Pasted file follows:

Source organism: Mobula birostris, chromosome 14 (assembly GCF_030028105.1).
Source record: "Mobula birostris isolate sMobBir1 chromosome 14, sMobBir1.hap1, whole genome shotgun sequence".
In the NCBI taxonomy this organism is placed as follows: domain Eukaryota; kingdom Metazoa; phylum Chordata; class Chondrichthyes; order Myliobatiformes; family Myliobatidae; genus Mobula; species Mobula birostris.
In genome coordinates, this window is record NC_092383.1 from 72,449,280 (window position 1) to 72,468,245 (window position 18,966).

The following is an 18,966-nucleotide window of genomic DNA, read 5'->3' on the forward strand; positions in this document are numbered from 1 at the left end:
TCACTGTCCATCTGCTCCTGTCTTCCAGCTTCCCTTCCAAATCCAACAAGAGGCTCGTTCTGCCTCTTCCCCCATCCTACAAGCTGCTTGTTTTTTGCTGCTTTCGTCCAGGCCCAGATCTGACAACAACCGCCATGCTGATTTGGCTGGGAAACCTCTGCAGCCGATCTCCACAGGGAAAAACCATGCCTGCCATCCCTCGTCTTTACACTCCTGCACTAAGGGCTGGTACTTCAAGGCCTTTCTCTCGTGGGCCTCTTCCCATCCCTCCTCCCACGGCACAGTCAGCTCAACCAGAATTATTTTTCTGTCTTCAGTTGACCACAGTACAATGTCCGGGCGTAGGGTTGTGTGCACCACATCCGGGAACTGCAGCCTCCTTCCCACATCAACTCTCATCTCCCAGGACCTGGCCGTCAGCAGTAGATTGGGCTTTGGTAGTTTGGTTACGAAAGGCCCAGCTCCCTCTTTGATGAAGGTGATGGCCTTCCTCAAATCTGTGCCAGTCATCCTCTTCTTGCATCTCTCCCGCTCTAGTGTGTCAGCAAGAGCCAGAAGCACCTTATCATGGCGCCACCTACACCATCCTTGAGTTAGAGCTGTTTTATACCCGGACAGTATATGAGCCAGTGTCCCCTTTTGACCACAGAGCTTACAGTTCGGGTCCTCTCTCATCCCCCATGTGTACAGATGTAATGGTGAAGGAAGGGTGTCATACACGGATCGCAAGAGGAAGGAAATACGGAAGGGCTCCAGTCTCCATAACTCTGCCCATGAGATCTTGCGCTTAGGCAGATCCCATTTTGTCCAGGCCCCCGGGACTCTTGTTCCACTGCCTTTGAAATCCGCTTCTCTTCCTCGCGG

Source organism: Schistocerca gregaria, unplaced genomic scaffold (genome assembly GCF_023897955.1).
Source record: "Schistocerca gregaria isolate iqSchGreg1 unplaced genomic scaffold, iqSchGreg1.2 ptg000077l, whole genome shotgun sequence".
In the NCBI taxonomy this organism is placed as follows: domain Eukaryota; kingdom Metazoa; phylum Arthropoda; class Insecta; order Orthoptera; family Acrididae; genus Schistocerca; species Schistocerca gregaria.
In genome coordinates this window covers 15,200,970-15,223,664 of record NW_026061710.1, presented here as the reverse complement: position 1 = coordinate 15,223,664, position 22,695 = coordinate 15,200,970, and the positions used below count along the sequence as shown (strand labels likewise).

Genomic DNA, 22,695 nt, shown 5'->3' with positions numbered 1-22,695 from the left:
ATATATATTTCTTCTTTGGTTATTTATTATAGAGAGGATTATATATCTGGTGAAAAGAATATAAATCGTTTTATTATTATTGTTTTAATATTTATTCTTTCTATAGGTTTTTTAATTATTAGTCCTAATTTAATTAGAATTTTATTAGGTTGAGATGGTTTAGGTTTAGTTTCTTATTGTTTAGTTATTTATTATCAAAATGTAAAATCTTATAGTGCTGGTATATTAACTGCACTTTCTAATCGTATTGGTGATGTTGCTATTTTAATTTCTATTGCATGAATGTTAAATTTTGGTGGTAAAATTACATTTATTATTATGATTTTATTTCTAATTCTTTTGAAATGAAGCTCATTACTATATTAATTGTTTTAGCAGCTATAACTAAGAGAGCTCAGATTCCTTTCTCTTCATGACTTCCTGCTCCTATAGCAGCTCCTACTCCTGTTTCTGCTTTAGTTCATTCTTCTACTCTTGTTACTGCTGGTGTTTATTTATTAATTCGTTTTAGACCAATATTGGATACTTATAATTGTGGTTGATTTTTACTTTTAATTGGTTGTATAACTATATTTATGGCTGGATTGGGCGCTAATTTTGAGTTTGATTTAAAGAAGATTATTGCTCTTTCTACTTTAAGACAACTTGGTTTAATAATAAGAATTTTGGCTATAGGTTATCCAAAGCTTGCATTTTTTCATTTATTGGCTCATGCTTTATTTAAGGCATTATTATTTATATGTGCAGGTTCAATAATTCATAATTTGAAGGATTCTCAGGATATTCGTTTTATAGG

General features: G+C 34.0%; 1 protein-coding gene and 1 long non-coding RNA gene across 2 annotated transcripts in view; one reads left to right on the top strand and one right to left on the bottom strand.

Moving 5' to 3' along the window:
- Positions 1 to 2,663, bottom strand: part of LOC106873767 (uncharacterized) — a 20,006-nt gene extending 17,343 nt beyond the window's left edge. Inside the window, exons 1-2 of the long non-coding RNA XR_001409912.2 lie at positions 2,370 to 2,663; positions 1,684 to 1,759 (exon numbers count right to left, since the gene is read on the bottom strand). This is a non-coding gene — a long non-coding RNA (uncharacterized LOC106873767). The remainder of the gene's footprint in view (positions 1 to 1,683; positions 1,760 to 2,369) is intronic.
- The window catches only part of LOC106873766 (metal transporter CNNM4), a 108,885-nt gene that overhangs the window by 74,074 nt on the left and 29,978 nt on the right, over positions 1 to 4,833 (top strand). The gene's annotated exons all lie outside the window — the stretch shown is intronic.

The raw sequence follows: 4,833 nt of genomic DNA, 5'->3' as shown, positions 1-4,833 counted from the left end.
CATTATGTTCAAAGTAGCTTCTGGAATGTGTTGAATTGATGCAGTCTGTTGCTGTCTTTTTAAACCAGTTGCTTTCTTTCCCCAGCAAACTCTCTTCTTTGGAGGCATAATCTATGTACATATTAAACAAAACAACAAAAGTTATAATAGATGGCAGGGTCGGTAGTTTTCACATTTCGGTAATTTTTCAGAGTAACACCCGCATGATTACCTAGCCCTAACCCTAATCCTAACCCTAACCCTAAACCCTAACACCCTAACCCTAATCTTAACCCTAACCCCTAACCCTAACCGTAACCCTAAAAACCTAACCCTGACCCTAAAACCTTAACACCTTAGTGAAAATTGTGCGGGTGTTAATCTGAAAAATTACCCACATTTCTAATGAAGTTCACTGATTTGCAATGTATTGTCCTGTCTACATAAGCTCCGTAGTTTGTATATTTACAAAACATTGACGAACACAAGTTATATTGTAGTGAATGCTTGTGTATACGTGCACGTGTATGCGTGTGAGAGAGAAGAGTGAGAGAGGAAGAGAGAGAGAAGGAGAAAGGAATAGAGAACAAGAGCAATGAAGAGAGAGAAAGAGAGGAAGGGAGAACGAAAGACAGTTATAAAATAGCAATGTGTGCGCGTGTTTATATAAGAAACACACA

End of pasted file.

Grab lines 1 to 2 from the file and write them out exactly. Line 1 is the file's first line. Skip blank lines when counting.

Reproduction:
Source organism: Mobula birostris, chromosome 14 (assembly GCF_030028105.1).
Source record: "Mobula birostris isolate sMobBir1 chromosome 14, sMobBir1.hap1, whole genome shotgun sequence".